ABOUT THE ARTIST
Takeyce Walter is truly inspired by the landscape. This is ever apparent when standing before any of her paintings. Walter’s paintings, both large and small, present the landscape of the northeast in all its glory. There is a great sense of calm, peace, and stillness in each piece.
Many of the paintings feature the rural landscape of upstate New York, the Adirondacks, and Vermont. Walter is especially inspired by the Hudson, Mohawk and Ausable rivers.
Takeyce Walter is a painter whose return to painting in 2005 has been documented on a self-published blog, aptly named; A Fine Art Blog (http://takeyceart.com/blog). She made a commitment to finishing at least one painting a week and started blogging to help track her progress. Many years later, Takeyce has maintained that commitment and is currently producing art on a regular basis. Her work is emerging, and pouring forth in these prolific years.
In addition to exhibiting her paintings online, she also exhibits in local venues. Her art has found homes in many private collections locally, nationally, and internationally.
“True art is characterized by an irresistible urge in the creative artist.” Albert Einstein
I am inspired. The beauty found in nature often overwhelms me, and I am driven by that irresistible urge to capture that beauty and share it with others.
My recent work reflects the beauty I see in the natural landscape around me. I am most inspired by, and drawn to quiet and calming scenes. The paintings are of places I’ve experienced with all of my senses, composed with intent to recreate the wonderful impressions left upon me.
I have a deep love and appreciation for the open spaces of the Northeast, and upstate New York; where I call home. I especially love the rivers, lakes, and mountains of the Adirondacks.
My process of creating art is nourishing, energizing and draining all at once. My goal when starting a painting is to capture the impression that a place has left on me. I need not lay down every blade of grass, to capture the mood and atmosphere that originally drew me to a composition. I lay down as little or as much paint needed to invoke that sweet memory of the initial experience.
I am inspired, and I hope that my work inspires others to see the beauty around us.
ABOUT THE BLOG
Creating art is something that I have always been drawn to. It’s an integral part of who I am as a person. For too many years creating art was put aside. In 2005, I committed to making art a part of my daily life. Inspired by the other artist bloggers, and the original Daily Painters, I started this blog as a way to be accountable to that commitment. I thought, if they could paint and post a painting every day, I should be able to find a little time to paint at least once a week! I haven’t looked back since.
Through this blog, I have connected with so many wonderful and inspiring artists and art lovers. I’ve seen my work grow and evolve. I am inspired.
ABOUT THE WORK – Paint and Pastels
I work with both pastels and oil paint. I have an equal affinity for both mediums. Each serves its purpose.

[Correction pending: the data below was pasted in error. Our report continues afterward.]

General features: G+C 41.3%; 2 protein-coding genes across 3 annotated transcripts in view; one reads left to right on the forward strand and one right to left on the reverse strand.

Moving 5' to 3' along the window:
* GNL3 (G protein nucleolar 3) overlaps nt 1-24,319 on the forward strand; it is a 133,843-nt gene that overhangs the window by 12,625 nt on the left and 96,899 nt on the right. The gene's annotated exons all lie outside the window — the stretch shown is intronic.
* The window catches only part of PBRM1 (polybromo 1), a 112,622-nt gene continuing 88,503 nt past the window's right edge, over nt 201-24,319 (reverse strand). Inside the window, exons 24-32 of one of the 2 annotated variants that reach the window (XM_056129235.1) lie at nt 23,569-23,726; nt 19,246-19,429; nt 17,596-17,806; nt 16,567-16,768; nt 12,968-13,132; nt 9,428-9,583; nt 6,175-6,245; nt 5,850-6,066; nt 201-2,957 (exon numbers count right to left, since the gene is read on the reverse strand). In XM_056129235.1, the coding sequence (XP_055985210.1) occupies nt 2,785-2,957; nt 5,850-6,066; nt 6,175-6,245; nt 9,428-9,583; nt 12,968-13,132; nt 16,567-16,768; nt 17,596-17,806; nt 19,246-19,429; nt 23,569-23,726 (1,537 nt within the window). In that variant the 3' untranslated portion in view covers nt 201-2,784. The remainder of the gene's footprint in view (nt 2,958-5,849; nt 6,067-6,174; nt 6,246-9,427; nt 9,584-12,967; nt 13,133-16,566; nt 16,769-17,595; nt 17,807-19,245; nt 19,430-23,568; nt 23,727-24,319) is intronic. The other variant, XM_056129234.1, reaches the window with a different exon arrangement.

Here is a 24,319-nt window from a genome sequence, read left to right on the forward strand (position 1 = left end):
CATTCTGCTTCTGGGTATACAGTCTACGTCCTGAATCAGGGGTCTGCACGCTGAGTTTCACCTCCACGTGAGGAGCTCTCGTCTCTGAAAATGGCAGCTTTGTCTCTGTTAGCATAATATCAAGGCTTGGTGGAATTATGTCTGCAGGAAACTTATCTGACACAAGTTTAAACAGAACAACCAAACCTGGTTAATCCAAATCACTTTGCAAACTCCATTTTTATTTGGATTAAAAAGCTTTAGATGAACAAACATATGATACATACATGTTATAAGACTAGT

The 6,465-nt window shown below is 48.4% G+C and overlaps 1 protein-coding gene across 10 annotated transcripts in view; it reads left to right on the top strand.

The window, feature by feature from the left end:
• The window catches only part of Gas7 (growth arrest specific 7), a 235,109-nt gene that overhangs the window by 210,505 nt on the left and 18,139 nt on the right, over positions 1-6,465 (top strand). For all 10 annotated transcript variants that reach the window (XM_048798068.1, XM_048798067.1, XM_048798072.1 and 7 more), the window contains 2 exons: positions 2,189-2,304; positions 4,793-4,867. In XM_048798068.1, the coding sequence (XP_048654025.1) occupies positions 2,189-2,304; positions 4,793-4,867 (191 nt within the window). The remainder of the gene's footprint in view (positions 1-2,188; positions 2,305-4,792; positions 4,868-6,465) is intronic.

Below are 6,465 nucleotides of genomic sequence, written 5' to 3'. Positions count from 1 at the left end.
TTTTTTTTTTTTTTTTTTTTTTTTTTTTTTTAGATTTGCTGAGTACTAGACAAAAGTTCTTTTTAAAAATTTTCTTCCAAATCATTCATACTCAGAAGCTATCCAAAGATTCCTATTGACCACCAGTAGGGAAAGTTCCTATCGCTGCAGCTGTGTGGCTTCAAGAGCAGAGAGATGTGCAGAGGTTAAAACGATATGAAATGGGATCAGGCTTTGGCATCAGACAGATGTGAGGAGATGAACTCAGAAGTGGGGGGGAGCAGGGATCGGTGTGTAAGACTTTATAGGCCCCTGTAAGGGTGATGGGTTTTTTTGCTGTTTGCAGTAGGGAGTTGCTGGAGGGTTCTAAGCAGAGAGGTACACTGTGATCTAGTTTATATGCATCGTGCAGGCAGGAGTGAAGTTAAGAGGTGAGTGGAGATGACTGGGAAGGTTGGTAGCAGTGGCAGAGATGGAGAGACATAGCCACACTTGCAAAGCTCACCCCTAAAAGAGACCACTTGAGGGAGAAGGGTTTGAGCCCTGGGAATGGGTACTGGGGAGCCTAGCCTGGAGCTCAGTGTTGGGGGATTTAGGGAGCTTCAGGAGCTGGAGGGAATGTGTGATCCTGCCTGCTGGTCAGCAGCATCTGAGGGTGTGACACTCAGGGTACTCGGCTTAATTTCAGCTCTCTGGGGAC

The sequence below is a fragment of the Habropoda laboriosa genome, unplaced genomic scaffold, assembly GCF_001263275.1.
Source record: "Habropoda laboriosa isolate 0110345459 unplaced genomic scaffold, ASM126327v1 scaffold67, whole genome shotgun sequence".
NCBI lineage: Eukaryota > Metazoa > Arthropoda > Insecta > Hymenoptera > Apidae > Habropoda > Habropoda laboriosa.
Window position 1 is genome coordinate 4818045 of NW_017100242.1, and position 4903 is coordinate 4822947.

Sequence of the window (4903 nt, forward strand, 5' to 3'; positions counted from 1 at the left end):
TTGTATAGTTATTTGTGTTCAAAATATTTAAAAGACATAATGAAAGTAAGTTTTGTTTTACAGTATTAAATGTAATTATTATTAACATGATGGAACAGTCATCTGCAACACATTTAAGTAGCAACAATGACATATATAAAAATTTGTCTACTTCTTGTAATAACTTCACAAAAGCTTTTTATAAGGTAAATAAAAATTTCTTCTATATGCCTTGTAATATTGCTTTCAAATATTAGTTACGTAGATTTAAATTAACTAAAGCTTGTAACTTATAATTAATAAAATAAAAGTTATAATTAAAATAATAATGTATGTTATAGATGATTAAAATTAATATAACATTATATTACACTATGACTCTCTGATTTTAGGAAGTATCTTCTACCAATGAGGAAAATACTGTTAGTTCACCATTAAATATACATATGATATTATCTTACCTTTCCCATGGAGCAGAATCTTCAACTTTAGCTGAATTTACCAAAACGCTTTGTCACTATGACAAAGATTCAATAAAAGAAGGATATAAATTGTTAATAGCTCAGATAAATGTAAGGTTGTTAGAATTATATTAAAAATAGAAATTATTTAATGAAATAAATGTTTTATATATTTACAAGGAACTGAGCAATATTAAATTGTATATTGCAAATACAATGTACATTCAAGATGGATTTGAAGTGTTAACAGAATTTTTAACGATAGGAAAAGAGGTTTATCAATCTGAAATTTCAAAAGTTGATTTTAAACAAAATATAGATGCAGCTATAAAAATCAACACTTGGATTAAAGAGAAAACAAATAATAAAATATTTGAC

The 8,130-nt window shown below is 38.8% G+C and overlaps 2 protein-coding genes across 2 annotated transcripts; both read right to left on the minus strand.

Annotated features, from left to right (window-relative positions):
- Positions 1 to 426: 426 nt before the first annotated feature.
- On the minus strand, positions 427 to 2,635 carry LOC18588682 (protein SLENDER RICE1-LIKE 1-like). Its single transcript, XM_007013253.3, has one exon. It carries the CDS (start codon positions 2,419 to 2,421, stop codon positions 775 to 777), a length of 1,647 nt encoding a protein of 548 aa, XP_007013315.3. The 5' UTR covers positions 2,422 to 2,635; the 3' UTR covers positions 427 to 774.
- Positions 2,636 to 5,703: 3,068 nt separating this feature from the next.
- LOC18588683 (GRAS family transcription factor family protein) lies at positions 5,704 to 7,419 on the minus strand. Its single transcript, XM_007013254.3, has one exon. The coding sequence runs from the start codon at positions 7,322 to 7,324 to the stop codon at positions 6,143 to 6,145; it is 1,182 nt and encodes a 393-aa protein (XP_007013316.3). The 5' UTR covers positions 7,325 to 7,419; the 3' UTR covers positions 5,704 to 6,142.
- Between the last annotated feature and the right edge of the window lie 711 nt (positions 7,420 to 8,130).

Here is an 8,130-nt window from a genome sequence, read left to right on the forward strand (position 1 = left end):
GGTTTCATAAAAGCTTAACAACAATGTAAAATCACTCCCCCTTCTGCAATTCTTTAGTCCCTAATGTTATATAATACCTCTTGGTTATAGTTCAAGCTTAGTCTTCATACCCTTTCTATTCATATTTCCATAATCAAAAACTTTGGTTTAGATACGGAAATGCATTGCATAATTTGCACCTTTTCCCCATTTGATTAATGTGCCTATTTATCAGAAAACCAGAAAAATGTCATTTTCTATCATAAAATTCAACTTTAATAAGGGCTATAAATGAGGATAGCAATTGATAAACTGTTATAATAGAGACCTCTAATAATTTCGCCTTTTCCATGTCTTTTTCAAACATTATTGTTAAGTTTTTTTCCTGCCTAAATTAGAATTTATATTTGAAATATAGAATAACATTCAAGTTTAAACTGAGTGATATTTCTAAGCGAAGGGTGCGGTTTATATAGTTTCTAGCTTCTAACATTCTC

OILS: I use a variety of professional grade oils. My palette consists of roughly 6 – 10 colors including Titanium White, Alizarin Crimson, French Ultramarine, Cad Orange, Cad Yellow, Yellow Ochre, Manganese Violet, and Phthalo Blue.
CARING FOR ORIGINAL OIL PAINTINGS
Oil paintings have been around for centuries. Oils can be hung framed or unframed. A rule of thumb is to never hang your original art in direct sunlight. You can dust your painting every so often with a soft dry cloth. This will keep thick layers of dust from building up on the surface of the painting.
I use professional archival grade paints, and grounds. Most of my oil paintings are done on canvas and at times GessoBord. I don’t usually varnish my work, but can do so if you would like.
PASTELS: Pastels have also been around for centuries. They have been used by notable old masters such as Jean Baptiste Simeon Chardin, Edgar Degas, and Mary Cassatt as well as modern masters Wolf Kahn, and Daniel Greene.
Pastels are made from the same pigments used to produce all colored art media, including oil paints. Instead of oils, a binding agent is added to the pigments to create a chalk-like stick, which is applied to a textured surface, usually paper. Pastels are available in an array of colors, and many paintings done centuries ago still maintain their original vibrancy today.
I am a huge fan of pastels because of its immediacy. No mixing colors, or waiting for paint to dry. I use acid free sanded paper/panel as my ground – Colorfix Art Spectrum paper, PastelBord, or Sennelier pastel card.
CARING FOR ORIGINAL PASTELS
Pastels should never be placed in direct sunlight or in any areas prone to excessive moisture. I do not use a fixative on my finished paintings, so they should be handled very carefully. To avoid smudging, never touch the surface of the painting. Pastels should be framed under glass to protect the finished painting from damage. I recommend museum UV glass. It’s glare free, and virtually invisible allowing the art to be seen from any angle. Pastels can be framed with, or without a mat using spacers to separate the art from the glass.
I am happy to frame any painting – oil or pastel. If you have any questions, please feel free to contact me via email.